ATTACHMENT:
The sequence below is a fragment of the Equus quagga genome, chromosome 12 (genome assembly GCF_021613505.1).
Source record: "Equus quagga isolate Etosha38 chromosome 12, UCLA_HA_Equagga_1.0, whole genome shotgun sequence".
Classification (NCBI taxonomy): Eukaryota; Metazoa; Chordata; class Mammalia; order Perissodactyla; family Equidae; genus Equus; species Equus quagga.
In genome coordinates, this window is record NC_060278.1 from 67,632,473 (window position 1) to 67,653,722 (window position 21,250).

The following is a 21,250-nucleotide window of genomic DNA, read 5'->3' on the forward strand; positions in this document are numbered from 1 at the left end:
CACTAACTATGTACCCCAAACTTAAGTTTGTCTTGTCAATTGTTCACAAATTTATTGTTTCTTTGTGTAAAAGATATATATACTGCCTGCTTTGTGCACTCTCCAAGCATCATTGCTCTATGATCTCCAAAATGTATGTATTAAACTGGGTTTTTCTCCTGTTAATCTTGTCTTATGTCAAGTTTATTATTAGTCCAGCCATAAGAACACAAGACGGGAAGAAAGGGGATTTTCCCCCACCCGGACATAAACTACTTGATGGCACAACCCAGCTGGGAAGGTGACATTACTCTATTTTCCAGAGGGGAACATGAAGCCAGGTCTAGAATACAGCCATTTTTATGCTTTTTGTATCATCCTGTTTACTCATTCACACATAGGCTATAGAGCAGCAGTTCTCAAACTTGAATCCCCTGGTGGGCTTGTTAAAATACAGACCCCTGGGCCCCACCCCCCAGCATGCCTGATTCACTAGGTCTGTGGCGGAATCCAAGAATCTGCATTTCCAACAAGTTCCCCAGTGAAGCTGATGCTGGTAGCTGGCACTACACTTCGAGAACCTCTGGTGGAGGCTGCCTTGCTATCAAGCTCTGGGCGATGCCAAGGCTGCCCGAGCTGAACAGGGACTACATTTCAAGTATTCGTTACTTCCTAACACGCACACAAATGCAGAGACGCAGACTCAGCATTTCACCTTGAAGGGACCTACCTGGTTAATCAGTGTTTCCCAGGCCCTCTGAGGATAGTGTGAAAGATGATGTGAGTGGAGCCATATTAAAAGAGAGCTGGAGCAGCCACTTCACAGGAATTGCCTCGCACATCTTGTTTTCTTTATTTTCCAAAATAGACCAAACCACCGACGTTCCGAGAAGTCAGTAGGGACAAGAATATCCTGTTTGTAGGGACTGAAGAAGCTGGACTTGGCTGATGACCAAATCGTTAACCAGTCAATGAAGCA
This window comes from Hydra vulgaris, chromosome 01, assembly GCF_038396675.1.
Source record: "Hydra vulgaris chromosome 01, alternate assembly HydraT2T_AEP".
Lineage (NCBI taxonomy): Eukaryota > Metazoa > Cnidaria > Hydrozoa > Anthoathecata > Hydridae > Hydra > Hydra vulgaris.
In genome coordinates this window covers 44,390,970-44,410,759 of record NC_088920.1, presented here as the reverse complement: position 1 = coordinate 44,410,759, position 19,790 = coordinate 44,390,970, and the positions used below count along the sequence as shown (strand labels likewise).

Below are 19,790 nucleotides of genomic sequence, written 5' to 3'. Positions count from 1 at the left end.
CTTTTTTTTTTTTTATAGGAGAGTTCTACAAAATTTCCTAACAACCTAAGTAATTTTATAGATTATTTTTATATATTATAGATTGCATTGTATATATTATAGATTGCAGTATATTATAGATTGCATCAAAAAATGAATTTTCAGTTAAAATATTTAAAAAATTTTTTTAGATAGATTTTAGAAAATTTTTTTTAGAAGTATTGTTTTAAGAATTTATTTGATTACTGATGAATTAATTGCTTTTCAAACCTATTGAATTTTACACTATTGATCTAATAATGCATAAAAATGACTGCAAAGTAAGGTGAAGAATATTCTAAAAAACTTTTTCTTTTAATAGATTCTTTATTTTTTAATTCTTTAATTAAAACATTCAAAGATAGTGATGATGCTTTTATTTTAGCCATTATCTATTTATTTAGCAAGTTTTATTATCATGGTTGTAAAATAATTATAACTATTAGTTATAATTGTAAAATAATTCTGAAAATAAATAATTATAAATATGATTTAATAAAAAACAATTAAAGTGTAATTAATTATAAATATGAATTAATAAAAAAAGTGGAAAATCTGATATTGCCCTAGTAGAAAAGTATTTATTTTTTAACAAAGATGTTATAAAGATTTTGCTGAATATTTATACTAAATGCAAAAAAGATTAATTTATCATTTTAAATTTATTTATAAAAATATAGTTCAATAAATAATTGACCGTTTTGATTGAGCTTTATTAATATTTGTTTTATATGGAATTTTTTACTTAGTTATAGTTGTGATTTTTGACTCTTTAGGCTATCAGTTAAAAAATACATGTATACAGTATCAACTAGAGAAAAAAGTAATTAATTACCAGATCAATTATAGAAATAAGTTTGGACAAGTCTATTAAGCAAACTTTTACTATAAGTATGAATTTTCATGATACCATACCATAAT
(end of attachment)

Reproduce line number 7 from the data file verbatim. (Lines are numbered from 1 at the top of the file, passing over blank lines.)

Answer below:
This window comes from Hydra vulgaris, chromosome 01, assembly GCF_038396675.1.